Friday, October 17, 2008

Folsom Prison News

Glenn Gould scandalized the classical music community in the 1960s when he acknowledged that the recordings on his LPs were spliced together from multiple takes. Appropriately, Gould compared this process to filmmaking, where scenes are often shot out of order and subsequently edited together to form a coherent sequence. By the 60s, though, the splicing or editing together of multiple takes should have been old news. The Beatles’ “Strawberry Fields Forever,” for instance, was composed of two different takes, played at different tempos and in different keys, spliced together, synced by speeding up one take and slowing down the other. Equally as famous, Art Garfunkel’s vocal on Simon and Garfunkel’s “Bridge Over Troubled Water” was painstakingly assembled from many dozens of takes.

Thus it should come as no surprise that one of most significant moments in 60s music—and in the creation of the Johnny Cash mythos as well—never happened. On “Folsom Prison Blues,” the opening track on perhaps the most important recording of Johnny Cash’s career, Johnny Cash at Folsom Prison (recorded January 18, 1968; released July 1968), Cash sings the lyric, “I shot a man in Reno just to watch him die,” which is followed, memorably, by the cheers and approving applause of the inmates. But as Michael Streissguth reveals in his book, Johnny Cash at Folsom Prison: The Making of a Masterpiece (2004), the crowd response to Cash’s lyric was spliced in sometime later by Columbia Records producer Bob Johnston. In short, the moment consists of “canned” crowd noise, and is not the savage response of brutal prison inmates. The moment, although a cornerstone of the Johnny-Cash-as-folk-hero myth, is yet another instance of tape splicing, not the reproduction of an authentically recorded live sound.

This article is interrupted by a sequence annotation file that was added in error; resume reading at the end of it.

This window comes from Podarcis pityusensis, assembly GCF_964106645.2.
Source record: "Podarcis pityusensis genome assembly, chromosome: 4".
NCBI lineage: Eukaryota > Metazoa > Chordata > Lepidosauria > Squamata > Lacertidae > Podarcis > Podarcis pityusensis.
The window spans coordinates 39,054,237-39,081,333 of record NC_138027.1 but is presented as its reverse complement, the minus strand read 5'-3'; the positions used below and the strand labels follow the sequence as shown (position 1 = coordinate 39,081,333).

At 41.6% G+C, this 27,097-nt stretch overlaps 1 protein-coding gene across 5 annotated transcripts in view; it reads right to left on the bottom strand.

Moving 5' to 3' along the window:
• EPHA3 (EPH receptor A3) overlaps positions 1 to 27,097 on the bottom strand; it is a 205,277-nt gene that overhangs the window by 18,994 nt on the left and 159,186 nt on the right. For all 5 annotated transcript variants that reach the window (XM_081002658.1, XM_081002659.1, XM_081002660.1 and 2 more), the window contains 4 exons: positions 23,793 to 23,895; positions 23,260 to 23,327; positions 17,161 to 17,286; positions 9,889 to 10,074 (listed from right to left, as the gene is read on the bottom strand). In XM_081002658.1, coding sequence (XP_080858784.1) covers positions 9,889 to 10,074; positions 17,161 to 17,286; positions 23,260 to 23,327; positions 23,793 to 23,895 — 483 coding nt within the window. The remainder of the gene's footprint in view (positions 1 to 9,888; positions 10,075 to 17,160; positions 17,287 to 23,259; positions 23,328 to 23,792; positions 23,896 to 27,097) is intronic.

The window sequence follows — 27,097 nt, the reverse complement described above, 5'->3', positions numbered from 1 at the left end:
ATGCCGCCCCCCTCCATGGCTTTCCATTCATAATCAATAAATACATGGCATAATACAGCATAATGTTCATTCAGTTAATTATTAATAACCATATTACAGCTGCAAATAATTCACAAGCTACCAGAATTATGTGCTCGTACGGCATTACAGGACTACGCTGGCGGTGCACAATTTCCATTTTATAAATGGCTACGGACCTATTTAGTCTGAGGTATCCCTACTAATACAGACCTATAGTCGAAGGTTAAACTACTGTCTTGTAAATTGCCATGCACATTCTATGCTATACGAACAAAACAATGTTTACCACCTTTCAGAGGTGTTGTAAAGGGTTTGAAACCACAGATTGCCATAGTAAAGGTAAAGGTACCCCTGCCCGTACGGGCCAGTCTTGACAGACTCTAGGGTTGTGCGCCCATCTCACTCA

Since the recording is so historic, however, Columbia has chosen to leave the moment in its edited, post-recorded, form on its new, 40th anniversary 3-disc boxed set, At Folsom Prison Legacy Edition, choosing not to release it sans cheers and applause. However, the revelation included in the brand new release (this past Tuesday) is that instead of the widely-known opening of the album—silence, until Cash intones “Hello, I’m Johnny Cash”—the new Legacy edition begins with radio DJ Hugh Cherry commanding the inmate audience to remain quiet until after Cash greets them. Additionally, the new boxed set includes that day’s opening act, the Statler Brothers and Carl Perkins, and additional duets (besides “Jackson,” of course) with June Carter.

Do these revelations diminish Cash's achievement? Of course not: the Beatles made tape splicing famous, and their legend remains firm, as does Glenn Gould's. As Gould himself pointed out, by the 1960s, studio recording had become analogous to acting in the cinema.

Pop Aphorisms: 6

1. “The Top 500 Albums of All Time”—another name for the outcome of a questionnaire, a device derived from a nineteenth-century parlor game.

2. Certain records—such as Led Zeppelin’s first album—are worth purchasing simply because of the album art; listening to the record is the buyer's choice.

3. Bubblegum is to psychedelic music what fat free Half and Half is to whole milk: the musical equivalent of non-alcoholic beer.

4. Writing rock criticism is both unfulfilling and self-defeating: no matter how much one says or does, the criticism can never be as fun or interesting as the record itself.